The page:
Sharjah Art Foundation and The Africa Institute to Co-host Global Museum Launch Middle East Premiere of White Cube (2020)

Published April 13th, 2021 - 07:36 GMT
Taking place online on 17 April 2021, the Middle East premiere features the screening and virtual discussions with the director and scholars
Renzo Marten, White Cube (still), 2020. Digital video, colour, sound. 79 minutes. Image courtesy of Renzo Marten. Copyright © Human Activities, 2020
Highlights
Taking place online on 17 April 2021, the Middle East premiere features the screening and virtual discussions with the director and scholars

Sharjah Art Foundation and The Africa Institute will co-host the Middle East premiere of White Cube (2020), a feature-length film that documents the successful attempt by Congolese workers on a former Unilever palm oil plantation to co-opt the ‘white cube’ as a way to buy back their land and secure it for future generations.

Taking place on Saturday, 17 April 2021, the event includes the online film screening followed by discussions with the director and scholars about the implications of the project.

 

The two institutions will be joining the Global Museum Launch event, running from 24 March to 24 April, and including more than 15 participating institutions, during which the film will be projected daily onto the walls of the White Cube, an art museum designed by OMA/David Gianotten and built by the workers on their land in Lusanga, Democratic Republic of the Congo (DRC).

Participating institutions include National Museum (Kinshasa); Sharjah Art Foundation, The Africa Institute (Sharjah); KW Institute for Contemporary Art (Berlin); SCCA (Tamale); African Artists’ Foundation (Lagos); V-A-C (Moscow); Van Abbemuseum (Eindhoven); Wiels (Brussels); ICA (London); Mori Art Museum (Tokyo); Picha (Lubumbashi); MPavilion (Melbourne); Museum MACAN (Jakarta); and White Cube (Lusanga).

Directed by Renzo Martens in collaboration with the cooperative Cercle d’Art des Travailleurs de Plantation Congolaise (CATPC), White Cube follows the workers as they form the cooperative with renowned environmental activist René Ngongo, the founder of Greenpeace Congo, in an effort that leads to exhibitions of their artworks at international institutions.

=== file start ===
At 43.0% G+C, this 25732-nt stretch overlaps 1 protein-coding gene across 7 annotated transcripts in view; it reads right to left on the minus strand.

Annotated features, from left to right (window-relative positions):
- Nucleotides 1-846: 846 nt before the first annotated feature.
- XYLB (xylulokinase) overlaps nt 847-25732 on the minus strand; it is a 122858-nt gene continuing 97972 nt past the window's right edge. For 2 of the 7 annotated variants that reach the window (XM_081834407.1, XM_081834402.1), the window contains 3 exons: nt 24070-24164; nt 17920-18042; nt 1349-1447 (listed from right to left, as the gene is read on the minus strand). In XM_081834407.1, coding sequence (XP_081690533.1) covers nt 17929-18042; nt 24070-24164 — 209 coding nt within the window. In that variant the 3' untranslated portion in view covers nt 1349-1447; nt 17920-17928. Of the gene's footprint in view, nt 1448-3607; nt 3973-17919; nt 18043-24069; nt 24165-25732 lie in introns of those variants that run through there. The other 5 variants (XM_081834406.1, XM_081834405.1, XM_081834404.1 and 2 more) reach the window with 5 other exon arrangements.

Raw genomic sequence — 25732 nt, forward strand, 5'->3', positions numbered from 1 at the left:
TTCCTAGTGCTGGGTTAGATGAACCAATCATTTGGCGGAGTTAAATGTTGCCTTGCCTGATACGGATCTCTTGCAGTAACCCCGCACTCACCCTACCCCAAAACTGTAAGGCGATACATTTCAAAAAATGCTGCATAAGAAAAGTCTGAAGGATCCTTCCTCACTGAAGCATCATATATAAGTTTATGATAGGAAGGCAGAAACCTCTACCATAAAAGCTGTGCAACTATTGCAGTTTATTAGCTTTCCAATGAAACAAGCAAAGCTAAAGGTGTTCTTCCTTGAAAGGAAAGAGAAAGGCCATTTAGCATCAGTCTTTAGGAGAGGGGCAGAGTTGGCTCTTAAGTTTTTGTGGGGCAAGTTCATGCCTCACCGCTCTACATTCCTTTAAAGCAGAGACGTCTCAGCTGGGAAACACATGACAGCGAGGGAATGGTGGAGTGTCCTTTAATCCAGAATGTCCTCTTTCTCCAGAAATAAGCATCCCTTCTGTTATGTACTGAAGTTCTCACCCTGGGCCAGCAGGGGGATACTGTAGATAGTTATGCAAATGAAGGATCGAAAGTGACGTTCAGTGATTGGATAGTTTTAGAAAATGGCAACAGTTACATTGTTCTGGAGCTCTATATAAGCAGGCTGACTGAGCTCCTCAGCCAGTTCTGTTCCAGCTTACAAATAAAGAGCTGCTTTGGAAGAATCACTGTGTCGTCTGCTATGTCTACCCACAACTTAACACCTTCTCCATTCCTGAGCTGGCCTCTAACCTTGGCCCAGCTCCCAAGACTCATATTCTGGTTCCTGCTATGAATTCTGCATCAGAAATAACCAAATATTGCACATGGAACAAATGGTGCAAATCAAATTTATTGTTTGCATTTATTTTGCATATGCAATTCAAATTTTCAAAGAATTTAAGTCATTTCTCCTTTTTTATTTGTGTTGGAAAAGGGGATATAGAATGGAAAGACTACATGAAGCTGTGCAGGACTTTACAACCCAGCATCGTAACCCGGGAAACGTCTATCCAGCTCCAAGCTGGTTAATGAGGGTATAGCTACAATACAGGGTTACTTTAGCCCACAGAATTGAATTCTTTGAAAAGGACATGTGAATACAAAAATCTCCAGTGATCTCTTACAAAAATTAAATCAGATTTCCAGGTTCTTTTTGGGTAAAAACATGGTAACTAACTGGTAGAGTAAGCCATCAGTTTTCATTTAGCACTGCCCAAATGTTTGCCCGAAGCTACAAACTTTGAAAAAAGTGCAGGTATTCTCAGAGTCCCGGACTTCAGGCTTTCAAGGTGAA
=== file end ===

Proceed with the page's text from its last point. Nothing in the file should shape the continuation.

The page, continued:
In some cases, these institutions have been financed by the very multinational corporations responsible for the ongoing exploitation of the plantation workers and the destructive monoculture that depleted their land.

With the income generated from the sales of their art, the workers are able to buy back the land that had been confiscated and taken from them by Unilever, and are now transforming it back into rich and diverse, ecological and egalitarian gardens: the post-plantation. The film is a powerful and provocative dissection of art, class and decolonisation.

Screening and Online Discussion Information

The film will be available to stream here on 17 April 2021 at 8:00 pm Gulf Standard Time (GST), followed by a discussion at 9:30 pm GST. The film can also be streamed on demand from 17 to 24 April for a fee of USD 5 on this link. The proceeds from the VOD are returned to CAPTC who will use the funds to buy back more land.

Following the free screening on 17 April 2021, there will be a discussion that addresses some of the key issues and implications of the project and film. The speakers include Renzo Martens, director of White Cube and Artistic Director of the Institute for Human Activities; Ced’art Tamasala, artist and member of the Cercle d'Art des Travailleurs de Plantation Congolaise (CATPC) and Surafel Wondimu, Okwui Enwezor Postdoctoral Fellow in Visual Culture, Performance Studies and Critical Humanities at The Africa Institute, who will also moderate this discussion.

The discussion will take place via Zoom. Attendees can register for the film and talk via this link. The discussion will be held in English and French and simultaneous translation into Arabic and English will be provided. The discussion will also be recorded and published on the Sharjah Art Foundation website at a later date.


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